The Heurich House Museum preserves the legacy of Christian Heurich and enriches the cultural life of Washington, DC.
At the turn of the 20th century, Dupont Circle and its grand avenues became a “place of wealth and fashion” — the center for great mansions and castles. Only a few of those homes have survived until today, and none are as intact as the Heurich House Museum.
The mansion was built from 1892-94 by German immigrant, local brewer and philanthropist Christian Heurich (1842-1945). He and his family lived in their Dupont Circle home from its completion in 1894 until his wife’s death in 1956. The mansion is notable for its fireproof construction, original interiors, and family collections.
The house incorporated the most modern technology of its time. Features include full indoor plumbing, circulating hot water heat, central vacuum system, venting skylight, elevator shaft, pneumatic and electric communication systems, and combination gas and electric lighting fixtures. To ensure the home’s safety, it was built out of reinforced steel and concrete and is completely fireproof. It is believed that none of its 15 fireplaces has ever been used.
The interior of the house is a masterpiece of craftsmanship and design as conceived by the design firm The Huber Bros. The 31-rooms are replete with hand-carved wood, fireplaces with individually carved mantles and cast bronze fire backs, hand-painted ceiling canvases and original turn-of-the-century Heurich family collections.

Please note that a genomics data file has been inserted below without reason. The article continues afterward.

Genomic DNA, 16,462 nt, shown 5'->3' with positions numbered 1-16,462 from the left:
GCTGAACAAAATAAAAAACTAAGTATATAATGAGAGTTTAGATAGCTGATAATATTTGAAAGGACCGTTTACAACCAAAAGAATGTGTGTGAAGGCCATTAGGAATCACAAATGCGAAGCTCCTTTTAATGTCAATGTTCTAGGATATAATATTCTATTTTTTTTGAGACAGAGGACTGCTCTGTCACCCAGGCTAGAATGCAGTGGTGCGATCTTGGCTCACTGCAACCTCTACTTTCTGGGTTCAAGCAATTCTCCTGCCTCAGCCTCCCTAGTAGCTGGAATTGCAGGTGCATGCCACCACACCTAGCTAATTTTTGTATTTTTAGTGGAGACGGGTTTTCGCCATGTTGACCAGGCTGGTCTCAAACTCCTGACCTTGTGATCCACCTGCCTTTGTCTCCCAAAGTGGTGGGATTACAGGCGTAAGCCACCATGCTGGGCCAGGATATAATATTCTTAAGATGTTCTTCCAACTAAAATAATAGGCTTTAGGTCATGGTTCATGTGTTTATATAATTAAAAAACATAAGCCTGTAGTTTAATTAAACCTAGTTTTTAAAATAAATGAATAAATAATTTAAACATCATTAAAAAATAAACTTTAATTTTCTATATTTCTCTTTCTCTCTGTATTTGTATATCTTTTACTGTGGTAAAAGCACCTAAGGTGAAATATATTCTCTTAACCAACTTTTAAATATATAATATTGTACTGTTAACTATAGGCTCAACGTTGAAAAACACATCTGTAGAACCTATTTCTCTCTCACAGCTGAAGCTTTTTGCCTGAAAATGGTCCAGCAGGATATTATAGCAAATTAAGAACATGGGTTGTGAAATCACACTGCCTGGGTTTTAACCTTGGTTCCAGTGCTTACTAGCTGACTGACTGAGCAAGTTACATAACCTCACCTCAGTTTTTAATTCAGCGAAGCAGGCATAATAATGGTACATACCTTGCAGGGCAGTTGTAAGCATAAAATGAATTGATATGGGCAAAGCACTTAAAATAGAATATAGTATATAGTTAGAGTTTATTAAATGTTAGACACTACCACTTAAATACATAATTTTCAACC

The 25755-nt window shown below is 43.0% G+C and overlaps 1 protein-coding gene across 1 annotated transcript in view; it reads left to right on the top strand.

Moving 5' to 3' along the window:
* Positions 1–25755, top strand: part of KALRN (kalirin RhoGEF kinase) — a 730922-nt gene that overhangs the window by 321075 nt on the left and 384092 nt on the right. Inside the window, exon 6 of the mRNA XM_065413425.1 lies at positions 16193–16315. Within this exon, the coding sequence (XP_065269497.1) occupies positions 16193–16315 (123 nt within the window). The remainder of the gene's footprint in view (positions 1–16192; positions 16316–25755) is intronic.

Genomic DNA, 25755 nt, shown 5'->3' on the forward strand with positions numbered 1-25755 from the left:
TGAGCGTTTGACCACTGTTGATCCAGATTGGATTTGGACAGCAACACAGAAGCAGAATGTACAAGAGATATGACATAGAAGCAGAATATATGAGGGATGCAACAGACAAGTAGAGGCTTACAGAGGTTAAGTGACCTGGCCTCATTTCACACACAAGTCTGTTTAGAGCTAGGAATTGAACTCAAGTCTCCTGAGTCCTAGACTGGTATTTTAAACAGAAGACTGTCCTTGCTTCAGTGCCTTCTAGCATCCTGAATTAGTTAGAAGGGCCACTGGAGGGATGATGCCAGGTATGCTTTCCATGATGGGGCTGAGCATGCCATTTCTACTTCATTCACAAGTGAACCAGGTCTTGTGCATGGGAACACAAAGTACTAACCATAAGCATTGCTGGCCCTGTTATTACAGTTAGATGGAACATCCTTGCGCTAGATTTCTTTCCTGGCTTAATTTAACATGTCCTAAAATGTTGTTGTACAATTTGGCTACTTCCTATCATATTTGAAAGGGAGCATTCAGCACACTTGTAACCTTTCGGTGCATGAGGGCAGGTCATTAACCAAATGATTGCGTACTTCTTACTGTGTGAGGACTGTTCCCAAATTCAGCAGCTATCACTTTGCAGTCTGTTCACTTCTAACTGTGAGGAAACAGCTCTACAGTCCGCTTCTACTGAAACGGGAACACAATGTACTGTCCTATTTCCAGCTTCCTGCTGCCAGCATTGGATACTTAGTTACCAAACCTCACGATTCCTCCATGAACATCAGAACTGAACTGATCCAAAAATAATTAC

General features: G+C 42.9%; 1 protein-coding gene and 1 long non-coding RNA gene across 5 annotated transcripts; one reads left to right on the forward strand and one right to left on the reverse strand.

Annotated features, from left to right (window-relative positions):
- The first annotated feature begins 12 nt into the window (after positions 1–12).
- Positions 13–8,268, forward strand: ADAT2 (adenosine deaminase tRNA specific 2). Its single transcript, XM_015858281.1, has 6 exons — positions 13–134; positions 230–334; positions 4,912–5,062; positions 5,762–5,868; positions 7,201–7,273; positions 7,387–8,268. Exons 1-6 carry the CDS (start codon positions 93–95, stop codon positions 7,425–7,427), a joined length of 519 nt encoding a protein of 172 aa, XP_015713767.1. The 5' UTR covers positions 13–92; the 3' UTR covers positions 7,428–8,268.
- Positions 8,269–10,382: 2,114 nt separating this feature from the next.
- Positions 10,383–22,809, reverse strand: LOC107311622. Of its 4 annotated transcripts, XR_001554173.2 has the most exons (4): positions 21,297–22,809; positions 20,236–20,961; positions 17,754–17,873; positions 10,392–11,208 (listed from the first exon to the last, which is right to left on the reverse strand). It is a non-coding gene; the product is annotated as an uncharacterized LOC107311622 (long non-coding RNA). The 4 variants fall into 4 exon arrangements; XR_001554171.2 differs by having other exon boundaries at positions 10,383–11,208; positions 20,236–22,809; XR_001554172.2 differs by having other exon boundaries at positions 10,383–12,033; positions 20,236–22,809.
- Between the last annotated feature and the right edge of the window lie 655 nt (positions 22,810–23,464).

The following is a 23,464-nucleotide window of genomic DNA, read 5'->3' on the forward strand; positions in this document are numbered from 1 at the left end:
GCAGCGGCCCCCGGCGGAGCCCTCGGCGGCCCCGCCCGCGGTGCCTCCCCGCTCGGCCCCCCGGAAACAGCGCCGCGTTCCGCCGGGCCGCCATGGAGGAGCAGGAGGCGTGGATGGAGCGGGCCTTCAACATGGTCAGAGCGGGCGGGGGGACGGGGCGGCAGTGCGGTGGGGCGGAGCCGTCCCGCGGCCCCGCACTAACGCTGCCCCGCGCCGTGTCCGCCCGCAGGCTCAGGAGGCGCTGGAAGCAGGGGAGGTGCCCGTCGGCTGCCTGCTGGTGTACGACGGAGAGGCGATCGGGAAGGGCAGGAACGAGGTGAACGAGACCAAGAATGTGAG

Christian Heurich was a self-made businessman who immigrated from Germany to America in 1866 with $200. Recognized as Washington DC’s most successful brewer, he ran the Chr. Heurich Brewing Co., the city’s longest-operating brewery (1872-1956). He was the District’s second largest landowner and largest non-governmental employer. As the active manager of the company at his death at the age of 102, he was also the world’s oldest brewer. The Chr. Heurich Brewing Co., located along the Potomac River in Foggy Bottom, was torn down in 1962 for the building of the John F. Kennedy Center for the Performing Arts.
Following Amelia Heurich’s death in 1956, the home at 1307 New Hampshire Ave NW was willed to the Historical Society of Washington, DC (formerly the Columbia Historical Society). The building served as their headquarters from 1956 until 2003, when they relocated to the Carnegie Library in Mt. Vernon Square. Two Heurich grandchildren then purchased the home and helped establish the non-profit Heurich House Foundation that operates the museum today. Today, visitors can tour the museum, attend public programs, host a private event and enjoy Castle Garden.